The bar was filling up already, the wintery weather thrusting them through the doors drenched and dripping. Groups of office girls, men in suits, smart business women and shop workers all vying for a piece of counter space. Even though I was at the bar before some of them they still managed to get served before me; confident plumy voices that immediately attracted staff, with little regard for others around them. I looked on with weary disdain. Eventually, with a pint purchased from the shapely blonde that had been serving the night before, I fought my way through the crowd towards the little back room. The snug was the inner sanctuary, a smallish room that by luck still had some seats free. I perched myself precariously on one of the high stools that stood in a little cluster around a false pillar and, resting my glass on its narrow shelf eyed the booth where I had sat the night before. There was a group of six women now occupying it. They were chatting animatedly; every so often screams of laughter punctuated the air like a pack of hyenas. All seemingly engrossed with the gossip of the day, but every so often their quick eyes stole furtive glances as the males began to gather. I glanced at my watch, it was six fifteen. ‘Give it another twenty minutes or so and they’ll be gone,’ I reassured myself.

 

Staring into the golden depths as my glass released another mouthful; I drifted back to the events of the previous evening. At the same time, my free hand stole into my jacket pocket and drew out a pair of musket balls. It would, I thought, rolling them together inadvertently, be good to go through it all again, try to remember some of the detail; what was it that had made me at first, more than a little guarded of him, bordering on derision and then later on, when that feeling had edged in to my mind – ‘It’s like he’s out of sync, not of this time; that I became intrigued and more than a little excited? The way he spoke, his sharp demeanor, the cold confident stare they all added up to a man of abounding self assurance and certainly not one to suffer fools gladly. And yet, there I was with questions, things to ask that sounded way beyond foolish. One thing was sure; if he turned up again tonight I wouldn’t be able to stop myself. A real live conundrum and, almost smiling at the thought stilled the grinding lead balls to study them; which knowing my luck would turn out to be nothing, unlike these, remembering their distant significance. But hey, what had I to lose? With the way things were at the moment I’d be grateful for the distraction of a bloody good mystery.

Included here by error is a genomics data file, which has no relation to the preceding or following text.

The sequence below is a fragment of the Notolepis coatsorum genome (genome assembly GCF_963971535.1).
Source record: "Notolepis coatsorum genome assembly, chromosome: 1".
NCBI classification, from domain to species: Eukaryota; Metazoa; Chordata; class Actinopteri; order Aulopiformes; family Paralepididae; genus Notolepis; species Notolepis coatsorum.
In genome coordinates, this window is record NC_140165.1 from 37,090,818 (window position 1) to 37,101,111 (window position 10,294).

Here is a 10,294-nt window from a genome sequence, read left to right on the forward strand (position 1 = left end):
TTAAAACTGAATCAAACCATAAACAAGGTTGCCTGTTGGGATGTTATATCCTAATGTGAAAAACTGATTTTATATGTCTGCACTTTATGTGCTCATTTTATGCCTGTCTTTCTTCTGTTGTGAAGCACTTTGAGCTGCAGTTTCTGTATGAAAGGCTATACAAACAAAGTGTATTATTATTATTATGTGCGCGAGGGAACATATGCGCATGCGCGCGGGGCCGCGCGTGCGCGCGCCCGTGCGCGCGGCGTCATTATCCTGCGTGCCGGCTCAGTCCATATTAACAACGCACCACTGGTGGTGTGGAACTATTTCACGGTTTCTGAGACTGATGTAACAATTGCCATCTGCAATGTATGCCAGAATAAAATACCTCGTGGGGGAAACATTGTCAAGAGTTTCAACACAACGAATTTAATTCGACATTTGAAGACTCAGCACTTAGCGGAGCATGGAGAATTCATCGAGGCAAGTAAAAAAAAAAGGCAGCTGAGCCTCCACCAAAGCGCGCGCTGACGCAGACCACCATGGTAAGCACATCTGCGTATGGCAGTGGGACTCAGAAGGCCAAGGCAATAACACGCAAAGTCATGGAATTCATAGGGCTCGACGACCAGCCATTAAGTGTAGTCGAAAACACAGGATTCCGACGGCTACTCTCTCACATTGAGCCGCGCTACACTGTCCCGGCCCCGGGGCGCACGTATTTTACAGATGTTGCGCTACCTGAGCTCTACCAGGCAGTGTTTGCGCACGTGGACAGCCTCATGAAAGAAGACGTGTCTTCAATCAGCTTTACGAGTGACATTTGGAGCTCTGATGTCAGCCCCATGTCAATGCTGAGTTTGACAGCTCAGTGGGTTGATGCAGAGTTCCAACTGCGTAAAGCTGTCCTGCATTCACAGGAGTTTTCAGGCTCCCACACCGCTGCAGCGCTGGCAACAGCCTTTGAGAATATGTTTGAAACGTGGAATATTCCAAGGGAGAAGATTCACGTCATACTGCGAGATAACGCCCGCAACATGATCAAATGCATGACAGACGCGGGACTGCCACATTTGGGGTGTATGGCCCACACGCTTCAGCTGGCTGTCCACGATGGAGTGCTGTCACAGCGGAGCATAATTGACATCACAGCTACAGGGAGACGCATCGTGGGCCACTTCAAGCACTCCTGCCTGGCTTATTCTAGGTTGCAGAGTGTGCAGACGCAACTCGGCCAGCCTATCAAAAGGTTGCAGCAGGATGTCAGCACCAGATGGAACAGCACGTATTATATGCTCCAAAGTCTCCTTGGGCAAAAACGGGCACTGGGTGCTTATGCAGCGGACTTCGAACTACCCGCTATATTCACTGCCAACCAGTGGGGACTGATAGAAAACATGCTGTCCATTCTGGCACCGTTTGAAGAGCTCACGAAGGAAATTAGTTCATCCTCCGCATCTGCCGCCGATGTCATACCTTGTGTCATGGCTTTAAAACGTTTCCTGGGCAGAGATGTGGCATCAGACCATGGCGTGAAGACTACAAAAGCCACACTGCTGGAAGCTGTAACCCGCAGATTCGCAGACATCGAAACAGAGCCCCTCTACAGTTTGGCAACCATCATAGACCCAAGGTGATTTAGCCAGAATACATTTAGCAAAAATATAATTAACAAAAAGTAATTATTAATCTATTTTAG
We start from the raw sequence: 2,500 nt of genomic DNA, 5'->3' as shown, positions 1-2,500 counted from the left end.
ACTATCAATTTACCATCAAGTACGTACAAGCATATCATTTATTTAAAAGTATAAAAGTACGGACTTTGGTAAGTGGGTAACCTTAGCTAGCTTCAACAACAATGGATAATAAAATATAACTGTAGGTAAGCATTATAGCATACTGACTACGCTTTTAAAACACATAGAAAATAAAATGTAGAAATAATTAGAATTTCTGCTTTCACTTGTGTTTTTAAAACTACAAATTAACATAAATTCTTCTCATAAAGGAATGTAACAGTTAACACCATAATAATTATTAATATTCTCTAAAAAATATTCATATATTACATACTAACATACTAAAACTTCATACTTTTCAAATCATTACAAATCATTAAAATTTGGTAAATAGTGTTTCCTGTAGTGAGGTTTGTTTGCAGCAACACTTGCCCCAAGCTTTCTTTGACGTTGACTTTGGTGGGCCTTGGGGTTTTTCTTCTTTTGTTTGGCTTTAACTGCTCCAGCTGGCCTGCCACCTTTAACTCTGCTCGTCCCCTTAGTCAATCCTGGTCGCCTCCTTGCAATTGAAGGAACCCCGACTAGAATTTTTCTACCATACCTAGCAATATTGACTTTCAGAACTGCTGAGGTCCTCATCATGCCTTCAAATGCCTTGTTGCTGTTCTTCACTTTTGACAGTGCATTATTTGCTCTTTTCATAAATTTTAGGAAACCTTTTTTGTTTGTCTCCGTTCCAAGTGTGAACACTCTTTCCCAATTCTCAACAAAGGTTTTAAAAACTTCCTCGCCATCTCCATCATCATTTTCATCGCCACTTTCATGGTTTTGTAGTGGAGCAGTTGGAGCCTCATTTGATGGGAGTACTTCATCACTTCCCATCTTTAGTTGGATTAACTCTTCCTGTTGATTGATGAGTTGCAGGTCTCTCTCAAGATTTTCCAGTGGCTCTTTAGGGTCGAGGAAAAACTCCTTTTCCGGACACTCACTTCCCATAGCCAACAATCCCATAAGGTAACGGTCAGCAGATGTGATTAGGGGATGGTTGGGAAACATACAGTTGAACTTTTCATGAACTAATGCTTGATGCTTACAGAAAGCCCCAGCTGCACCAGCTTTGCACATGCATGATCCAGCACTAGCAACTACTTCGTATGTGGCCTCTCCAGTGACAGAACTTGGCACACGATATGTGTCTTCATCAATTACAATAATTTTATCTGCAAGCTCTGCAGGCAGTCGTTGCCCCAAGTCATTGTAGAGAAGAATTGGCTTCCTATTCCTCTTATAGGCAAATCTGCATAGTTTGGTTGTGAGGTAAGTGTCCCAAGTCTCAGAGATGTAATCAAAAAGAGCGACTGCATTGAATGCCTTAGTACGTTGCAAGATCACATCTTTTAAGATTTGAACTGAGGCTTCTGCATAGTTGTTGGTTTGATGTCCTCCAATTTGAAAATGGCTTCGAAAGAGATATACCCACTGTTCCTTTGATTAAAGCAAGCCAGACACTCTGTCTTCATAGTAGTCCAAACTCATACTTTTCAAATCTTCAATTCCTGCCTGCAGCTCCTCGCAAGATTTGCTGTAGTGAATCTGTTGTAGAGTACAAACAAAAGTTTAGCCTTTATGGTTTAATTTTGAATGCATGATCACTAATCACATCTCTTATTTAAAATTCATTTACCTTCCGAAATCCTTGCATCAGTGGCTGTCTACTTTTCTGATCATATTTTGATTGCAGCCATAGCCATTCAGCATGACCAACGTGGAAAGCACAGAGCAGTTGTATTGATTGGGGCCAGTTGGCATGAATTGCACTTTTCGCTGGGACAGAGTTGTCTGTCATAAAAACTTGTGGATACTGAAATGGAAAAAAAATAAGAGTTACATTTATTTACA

“©” Copyright James Donnelly 2014

Scriblings so far: - Un-natural selection (book) - Holding out for a Hero (book project) - Passport to Sanity (short story) - A virtual miracle (short story) -

The Pool of Peace (short story)